# Johari Window

Developed in 1955 by the American social psychologists Joseph Luft and Harry Ingham. The first names of these two were used for the name of the method.

# Subject

People/Team growing

# Definition

This method demonstrates that "self-perception" and "external perception" do not correspond but are areas of behavior in which others are inadvertently communicating about oneself, while large areas of your own perception remains hidden. (Stangl, 2020). The Johari window is represented by a quadrant with four main areas. Area A comprises the part of common knowledge, those aspects of our behavior that are known to ourselves and other members of the group. Here, we are more or less the 'public person'. Area B describes the 'blind spot', the part of our behavior that we ourselves do not perceive very much, but which is quite clear to other members of the group: Thoughtless and unconscious habits and behaviors, prejudices, likes and dislikes. Area C comprises the area of restraint, for example those aspects of our thinking and acting that we consciously hide from others - the 'secret desires', the 'sensitive areas', the so-called 'private person'. Area D comprises the unconscious area that is not directly accessible to us or to others. However, a psychologist may be able to access them. Hidden talents and untapped talents are examples of this.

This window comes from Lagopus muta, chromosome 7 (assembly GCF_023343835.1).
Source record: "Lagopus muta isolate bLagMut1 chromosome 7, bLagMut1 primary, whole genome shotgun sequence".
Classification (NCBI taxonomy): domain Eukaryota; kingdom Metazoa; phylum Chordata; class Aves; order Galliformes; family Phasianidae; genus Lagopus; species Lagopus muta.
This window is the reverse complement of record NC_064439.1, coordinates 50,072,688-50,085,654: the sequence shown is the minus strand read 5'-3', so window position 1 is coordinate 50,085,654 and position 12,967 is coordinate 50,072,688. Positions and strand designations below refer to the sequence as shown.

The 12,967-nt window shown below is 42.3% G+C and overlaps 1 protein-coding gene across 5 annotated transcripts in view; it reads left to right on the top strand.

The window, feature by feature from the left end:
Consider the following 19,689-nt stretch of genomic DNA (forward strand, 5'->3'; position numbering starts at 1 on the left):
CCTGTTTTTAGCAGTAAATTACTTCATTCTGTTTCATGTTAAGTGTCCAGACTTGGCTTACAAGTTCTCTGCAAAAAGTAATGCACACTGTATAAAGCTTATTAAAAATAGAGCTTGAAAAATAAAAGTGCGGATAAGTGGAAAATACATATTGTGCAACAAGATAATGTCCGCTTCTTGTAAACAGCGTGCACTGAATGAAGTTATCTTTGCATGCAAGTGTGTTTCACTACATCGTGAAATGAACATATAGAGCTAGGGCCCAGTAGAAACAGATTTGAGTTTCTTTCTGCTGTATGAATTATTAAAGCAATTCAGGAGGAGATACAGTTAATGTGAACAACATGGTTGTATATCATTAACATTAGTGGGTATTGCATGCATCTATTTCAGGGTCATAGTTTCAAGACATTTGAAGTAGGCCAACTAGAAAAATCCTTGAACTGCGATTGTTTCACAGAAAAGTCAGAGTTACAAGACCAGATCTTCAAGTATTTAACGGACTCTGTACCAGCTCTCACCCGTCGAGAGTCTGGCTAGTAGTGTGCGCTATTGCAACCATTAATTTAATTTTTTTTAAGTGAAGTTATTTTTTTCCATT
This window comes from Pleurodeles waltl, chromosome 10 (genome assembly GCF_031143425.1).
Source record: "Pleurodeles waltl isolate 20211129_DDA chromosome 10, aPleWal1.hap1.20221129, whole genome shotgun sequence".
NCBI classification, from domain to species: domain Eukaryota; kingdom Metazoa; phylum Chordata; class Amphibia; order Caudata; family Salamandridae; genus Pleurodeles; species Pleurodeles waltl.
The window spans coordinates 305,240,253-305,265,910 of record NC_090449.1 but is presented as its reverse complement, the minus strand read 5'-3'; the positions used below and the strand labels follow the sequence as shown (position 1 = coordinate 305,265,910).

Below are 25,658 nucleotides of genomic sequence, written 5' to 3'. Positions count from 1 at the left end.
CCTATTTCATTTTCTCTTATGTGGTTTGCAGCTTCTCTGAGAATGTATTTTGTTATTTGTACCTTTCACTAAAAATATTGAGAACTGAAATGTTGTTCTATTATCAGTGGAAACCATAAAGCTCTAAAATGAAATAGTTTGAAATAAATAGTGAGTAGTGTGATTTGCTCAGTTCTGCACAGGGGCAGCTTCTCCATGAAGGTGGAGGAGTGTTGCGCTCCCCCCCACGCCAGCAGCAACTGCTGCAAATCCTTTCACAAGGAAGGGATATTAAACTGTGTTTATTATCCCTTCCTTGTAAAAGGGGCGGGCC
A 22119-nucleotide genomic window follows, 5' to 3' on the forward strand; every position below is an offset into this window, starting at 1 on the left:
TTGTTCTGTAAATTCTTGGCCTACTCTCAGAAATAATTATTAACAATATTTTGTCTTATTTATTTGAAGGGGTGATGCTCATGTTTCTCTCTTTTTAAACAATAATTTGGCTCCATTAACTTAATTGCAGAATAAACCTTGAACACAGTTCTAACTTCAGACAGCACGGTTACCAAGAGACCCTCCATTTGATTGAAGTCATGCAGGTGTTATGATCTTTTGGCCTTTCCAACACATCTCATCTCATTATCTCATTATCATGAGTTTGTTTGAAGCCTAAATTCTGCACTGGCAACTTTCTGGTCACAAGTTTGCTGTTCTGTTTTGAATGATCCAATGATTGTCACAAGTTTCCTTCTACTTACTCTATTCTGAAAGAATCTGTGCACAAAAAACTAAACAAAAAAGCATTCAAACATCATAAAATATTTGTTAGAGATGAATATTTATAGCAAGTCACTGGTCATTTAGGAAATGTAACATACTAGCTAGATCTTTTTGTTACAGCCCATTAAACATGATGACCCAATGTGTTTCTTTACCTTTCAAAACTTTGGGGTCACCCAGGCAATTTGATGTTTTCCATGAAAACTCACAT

# Motivation

Quadrants B and D are especially relevant for feedback. Feedback in the sense of a comparison of self-image and external image can, provided that the feedback is accepted and reflected constructively, reduce the "unconscious" area. At the same time, the "open" area is extended. This can lead to a positive change in relationships with other people, as the effect, i.e. the external image, increases the intentions, i.e. corresponds to the self-image.

# Procedure

A participant selects a set number of adjectives from a list they feel best describe them. From the same set of adjectives, the participant then selects the characteristics that best describe another person. You can do this simple exercise in a 30-minute one-on-one meeting and it can lead to very constructive conversations and achievements.

# Facilitator

agile coach / agile master

# Participants

The entire agile team/project sponsor

# Tools


# See also

The Johari Window: A Simple Exercise to Improve Your One-on-One Meetings